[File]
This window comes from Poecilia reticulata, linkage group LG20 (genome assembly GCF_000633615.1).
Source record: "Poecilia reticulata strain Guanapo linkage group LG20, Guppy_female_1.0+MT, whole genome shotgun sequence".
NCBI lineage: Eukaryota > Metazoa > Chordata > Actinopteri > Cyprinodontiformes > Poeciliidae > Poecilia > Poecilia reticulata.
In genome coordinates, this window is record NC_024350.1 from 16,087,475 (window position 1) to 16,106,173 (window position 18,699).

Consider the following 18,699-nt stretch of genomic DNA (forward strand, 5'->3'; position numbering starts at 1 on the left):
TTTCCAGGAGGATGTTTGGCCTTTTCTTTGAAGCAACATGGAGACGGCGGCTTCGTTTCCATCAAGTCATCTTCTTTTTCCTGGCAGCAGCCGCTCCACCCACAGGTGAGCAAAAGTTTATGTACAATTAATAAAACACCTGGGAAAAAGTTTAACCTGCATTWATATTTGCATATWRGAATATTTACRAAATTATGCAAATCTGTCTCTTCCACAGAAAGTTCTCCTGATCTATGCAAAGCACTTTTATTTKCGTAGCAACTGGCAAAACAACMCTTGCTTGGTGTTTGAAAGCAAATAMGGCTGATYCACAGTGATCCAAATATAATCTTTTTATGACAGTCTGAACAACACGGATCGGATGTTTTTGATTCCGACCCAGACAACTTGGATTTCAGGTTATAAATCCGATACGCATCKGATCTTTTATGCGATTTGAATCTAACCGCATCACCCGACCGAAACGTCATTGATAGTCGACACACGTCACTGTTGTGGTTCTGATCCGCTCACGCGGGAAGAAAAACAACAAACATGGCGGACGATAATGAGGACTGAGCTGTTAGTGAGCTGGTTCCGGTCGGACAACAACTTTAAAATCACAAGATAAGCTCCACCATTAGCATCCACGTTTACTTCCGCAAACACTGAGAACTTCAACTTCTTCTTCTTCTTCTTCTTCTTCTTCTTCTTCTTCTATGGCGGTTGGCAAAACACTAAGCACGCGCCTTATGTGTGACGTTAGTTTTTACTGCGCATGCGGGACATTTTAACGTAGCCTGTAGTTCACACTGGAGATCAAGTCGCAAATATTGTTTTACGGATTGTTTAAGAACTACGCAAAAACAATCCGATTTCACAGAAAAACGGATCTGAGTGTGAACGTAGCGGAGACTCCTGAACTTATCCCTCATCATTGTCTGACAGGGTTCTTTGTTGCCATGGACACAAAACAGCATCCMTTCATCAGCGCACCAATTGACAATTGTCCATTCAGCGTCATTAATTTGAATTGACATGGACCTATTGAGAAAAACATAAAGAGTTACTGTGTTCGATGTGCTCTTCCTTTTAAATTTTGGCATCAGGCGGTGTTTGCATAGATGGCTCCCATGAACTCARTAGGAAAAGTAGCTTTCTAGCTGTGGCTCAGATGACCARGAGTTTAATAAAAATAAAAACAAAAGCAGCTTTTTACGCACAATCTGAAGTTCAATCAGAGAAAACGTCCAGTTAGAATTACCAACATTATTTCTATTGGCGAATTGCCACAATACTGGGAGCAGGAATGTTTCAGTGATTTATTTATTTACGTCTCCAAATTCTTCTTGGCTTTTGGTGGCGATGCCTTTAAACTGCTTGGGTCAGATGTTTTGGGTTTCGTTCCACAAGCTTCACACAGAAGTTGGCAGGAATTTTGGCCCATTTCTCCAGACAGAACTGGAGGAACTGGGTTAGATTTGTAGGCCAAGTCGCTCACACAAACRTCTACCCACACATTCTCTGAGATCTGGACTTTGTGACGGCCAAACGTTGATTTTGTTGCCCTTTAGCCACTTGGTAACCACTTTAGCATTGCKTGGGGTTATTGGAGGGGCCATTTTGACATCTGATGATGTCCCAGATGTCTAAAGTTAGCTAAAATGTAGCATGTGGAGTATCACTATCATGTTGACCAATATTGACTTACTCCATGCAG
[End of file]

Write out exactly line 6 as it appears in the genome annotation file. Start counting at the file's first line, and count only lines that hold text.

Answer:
TTTCCAGGAGGATGTTTGGCCTTTTCTTTGAAGCAACATGGAGACGGCGGCTTCGTTTCCATCAAGTCATCTTCTTTTTCCTGGCAGCAGCCGCTCCACCCACAGGTGAGCAAAAGTTTATGTACAATTAATAAAACACCTGGGAAAAAGTTTAACCTGCATTWATATTTGCATATWRGAATATTTACRAAATTATGCAAATCTGTCTCTTCCACAGAAAGTTCTCCTGATCTATGCAAAGCACTTTTATTTKCGTAGCAACTGGCAAAACAACMCTTGCTTGGTGTTTGAAAGCAAATAMGGCTGATYCACAGTGATCCAAATATAATCTTTTTATGACAGTCTGAACAACACGGATCGGATGTTTTTGATTCCGACCCAGACAACTTGGATTTCAGGTTATAAATCCGATACGCATCKGATCTTTTATGCGATTTGAATCTAACCGCATCACCCGACCGAAACGTCATTGATAGTCGACACACGTCACTGTTGTGGTTCTGATCCGCTCACGCGGGAAGAAAAACAACAAACATGGCGGACGATAATGAGGACTGAGCTGTTAGTGAGCTGGTTCCGGTCGGACAACAACTTTAAAATCACAAGATAAGCTCCACCATTAGCATCCACGTTTACTTCCGCAAACACTGAGAACTTCAACTTCTTCTTCTTCTTCTTCTTCTTCTTCTTCTTCTTCTATGGCGGTTGGCAAAACACTAAGCACGCGCCTTATGTGTGACGTTAGTTTTTACTGCGCATGCGGGACATTTTAACGTAGCCTGTAGTTCACACTGGAGATCAAGTCGCAAATATTGTTTTACGGATTGTTTAAGAACTACGCAAAAACAATCCGATTTCACAGAAAAACGGATCTGAGTGTGAACGTAGCGGAGACTCCTGAACTTATCCCTCATCATTGTCTGACAGGGTTCTTTGTTGCCATGGACACAAAACAGCATCCMTTCATCAGCGCACCAATTGACAATTGTCCATTCAGCGTCATTAATTTGAATTGACATGGACCTATTGAGAAAAACATAAAGAGTTACTGTGTTCGATGTGCTCTTCCTTTTAAATTTTGGCATCAGGCGGTGTTTGCATAGATGGCTCCCATGAACTCARTAGGAAAAGTAGCTTTCTAGCTGTGGCTCAGATGACCARGAGTTTAATAAAAATAAAAACAAAAGCAGCTTTTTACGCACAATCTGAAGTTCAATCAGAGAAAACGTCCAGTTAGAATTACCAACATTATTTCTATTGGCGAATTGCCACAATACTGGGAGCAGGAATGTTTCAGTGATTTATTTATTTACGTCTCCAAATTCTTCTTGGCTTTTGGTGGCGATGCCTTTAAACTGCTTGGGTCAGATGTTTTGGGTTTCGTTCCACAAGCTTCACACAGAAGTTGGCAGGAATTTTGGCCCATTTCTCCAGACAGAACTGGAGGAACTGGGTTAGATTTGTAGGCCAAGTCGCTCACACAAACRTCTACCCACACATTCTCTGAGATCTGGACTTTGTGACGGCCAAACGTTGATTTTGTTGCCCTTTAGCCACTTGGTAACCACTTTAGCATTGCKTGGGGTTATTGGAGGGGCCATTTTGACATCTGATGATGTCCCAGATGTCTAAAGTTAGCTAAAATGTAGCATGTGGAGTATCACTATCATGTTGACCAATATTGACTTACTCCATGCAG